What Goes into Your "High-Three" Salary Calculation?

By on May 10, 2010 in Current Events, Retirement with 1 Comment

Your retirement annuity, whether you are CSRS or FERS, is determined by your length of service and your high-three salary. Your annuity is calculated by multiplying your high-three salary by a percentage factor that is derived from your length of service. This article will take a look at exactly what constitutes your high-three salary, while a future article will look at how your length of service is determined.
 
According to the Office of Personnel Management, your high-three salary is “the largest annual rate resulting from averaging an employee’s rates of basic pay in effect over any period of three consecutive years of creditable civilian service, with each rate weighted by the length of time it was in effect”. 
 
The three year period does not have to begin on the first of the year, the first of a month, or any other specific date (such as the date of a pay increase). In fact, the most common method of calculating a high-three is by subtracting three years from the employee’s date of retirement. 
 
For example, if you were going to retire on December 31, 2010, (See Choosing the Best Day for a Federal Employee to Retire) your high-three would begin on January 1, 2008 and end on December 31, 2010. This method of computing a high-three will work if, like most of us, your highest three years are your last three years of work.
 
For those who have a high-three that is not their last three years, three years would be subtracted from their last day at their highest rate of pay. 
 
Let’s say you were a grade 12 with four years to go until you were going to retire, and were subject to a Reduction in Force (RIF) on March 31, 2006. After the RIF, you were unable to find another federal position at the grade 12 level and ended up taking a grade 7 for your last four years of work. If you retired on December 31, 2010, your high-three would not be the preceding three years; it would be the period between April 1, 2003 through March 31, 2006 – your last three years at the grade 12 level.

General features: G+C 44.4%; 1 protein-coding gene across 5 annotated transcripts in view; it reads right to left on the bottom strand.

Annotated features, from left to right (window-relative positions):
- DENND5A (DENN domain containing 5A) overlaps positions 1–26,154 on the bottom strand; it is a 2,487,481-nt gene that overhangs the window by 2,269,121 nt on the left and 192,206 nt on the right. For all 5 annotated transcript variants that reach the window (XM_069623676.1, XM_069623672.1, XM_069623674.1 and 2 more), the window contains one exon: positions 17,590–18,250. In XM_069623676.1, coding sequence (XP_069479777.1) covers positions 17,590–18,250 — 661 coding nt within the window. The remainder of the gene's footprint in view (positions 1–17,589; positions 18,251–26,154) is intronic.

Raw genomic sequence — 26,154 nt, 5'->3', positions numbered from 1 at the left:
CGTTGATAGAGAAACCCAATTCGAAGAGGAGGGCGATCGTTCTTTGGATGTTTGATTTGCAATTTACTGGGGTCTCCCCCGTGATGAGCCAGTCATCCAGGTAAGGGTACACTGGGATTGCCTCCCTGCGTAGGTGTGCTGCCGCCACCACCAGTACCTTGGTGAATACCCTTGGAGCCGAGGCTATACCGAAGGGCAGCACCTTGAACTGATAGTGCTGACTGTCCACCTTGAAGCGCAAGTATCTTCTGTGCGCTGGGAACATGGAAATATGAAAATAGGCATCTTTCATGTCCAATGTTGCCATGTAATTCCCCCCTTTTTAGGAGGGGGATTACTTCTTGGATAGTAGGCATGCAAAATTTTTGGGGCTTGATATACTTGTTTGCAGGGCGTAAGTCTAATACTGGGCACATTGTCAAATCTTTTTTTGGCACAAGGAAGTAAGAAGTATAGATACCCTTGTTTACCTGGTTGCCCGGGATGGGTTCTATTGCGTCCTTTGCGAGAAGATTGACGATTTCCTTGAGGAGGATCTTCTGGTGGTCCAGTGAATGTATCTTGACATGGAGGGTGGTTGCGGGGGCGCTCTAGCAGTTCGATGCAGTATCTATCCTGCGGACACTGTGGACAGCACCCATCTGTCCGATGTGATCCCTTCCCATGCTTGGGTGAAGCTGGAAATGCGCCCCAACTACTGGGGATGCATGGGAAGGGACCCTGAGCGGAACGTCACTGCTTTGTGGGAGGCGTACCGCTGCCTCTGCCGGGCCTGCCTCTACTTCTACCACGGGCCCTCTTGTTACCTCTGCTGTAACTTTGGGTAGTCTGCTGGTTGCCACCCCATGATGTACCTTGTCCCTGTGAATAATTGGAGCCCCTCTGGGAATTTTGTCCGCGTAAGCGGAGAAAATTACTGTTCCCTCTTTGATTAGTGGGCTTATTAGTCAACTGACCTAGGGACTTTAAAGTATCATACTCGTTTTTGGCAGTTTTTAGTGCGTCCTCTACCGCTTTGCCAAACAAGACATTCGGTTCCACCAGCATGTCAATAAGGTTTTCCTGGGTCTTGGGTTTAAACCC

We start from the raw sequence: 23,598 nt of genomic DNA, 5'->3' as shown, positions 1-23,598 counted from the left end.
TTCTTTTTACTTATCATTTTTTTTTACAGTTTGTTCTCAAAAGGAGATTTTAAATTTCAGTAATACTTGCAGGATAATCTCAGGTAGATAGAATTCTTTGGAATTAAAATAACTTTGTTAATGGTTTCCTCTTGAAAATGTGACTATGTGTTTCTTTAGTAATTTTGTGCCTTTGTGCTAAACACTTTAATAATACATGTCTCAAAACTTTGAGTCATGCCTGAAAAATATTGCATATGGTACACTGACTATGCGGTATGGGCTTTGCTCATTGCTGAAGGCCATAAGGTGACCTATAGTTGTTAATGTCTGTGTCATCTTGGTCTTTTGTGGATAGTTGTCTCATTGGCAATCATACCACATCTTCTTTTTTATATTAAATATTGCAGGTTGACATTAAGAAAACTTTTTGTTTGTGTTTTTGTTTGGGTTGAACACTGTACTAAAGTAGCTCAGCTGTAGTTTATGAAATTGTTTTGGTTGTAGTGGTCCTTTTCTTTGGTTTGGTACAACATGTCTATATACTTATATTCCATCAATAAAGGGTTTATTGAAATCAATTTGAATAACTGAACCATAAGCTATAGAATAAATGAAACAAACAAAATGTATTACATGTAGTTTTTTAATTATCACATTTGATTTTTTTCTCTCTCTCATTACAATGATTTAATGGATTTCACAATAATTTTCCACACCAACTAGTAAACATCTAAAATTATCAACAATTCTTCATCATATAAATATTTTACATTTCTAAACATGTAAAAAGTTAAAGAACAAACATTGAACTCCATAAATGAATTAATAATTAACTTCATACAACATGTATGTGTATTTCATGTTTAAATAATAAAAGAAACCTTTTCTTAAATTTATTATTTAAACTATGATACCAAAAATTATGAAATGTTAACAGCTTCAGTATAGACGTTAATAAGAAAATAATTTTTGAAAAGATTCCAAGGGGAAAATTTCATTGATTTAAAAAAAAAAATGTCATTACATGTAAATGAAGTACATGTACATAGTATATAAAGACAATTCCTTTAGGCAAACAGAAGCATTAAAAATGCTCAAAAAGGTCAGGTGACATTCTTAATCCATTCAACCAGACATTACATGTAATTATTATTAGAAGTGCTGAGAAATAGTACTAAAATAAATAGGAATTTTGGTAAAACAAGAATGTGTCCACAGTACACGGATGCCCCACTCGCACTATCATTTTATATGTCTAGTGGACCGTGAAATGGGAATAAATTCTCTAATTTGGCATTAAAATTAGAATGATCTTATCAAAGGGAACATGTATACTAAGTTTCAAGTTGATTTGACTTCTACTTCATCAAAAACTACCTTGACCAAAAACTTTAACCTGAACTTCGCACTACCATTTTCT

Your high-three pay will include:
  • Locality pay (cost of living adjustments, such as those for Alaska and Hawai’i are not currently included, but are being changed to locality pay over the next few years);
  • Environmental pay;
  • Night differential, but only for WG (wage grade) employees; and
  • Certain availability and/or premium pay for special category employees.
High-three will not include:
  • Awards or bonuses;
  • Overtime; and
  • Night differential for employees who are not WG.

If you want to estimate your high-three, there are several things you can do:

  • If you are close to retiring, you could use last year’s salary
  • If you will be retiring in a year or so, you could use this year’s salary
  • If it will be a while before you retire, you can use today’s salary for the grade and step you expect to be at when you retire. 
Articles on determining length of service will be coming in the future.

John Grobe’s latest book, The Answer Book on Your Federal Employee Benefits, has just been released by LRP Publications. The book is written in an easy to understand question and answer format and covers all areas of federal benefits from the perspective of an employee at various stages of their career. Order your copy at shoplrp.com.

© 2016 John Grobe. All rights reserved. This article may not be reproduced without express written consent from John Grobe.

About the Author

John Grobe is President of Federal Career Experts, a consulting firm that specializes in federal retirement and career transition issues. He is also affiliated with TSP Safety Net. John retired from federal service after 25 years of progressively more responsible human resources positions. He is the author of Understanding the Federal Retirement Systems and Career Transition: A Guide for Federal Employees, both published by the Federal Management Institute. Federal Career Experts provides pre-retirement seminars for a wide variety of federal agencies.

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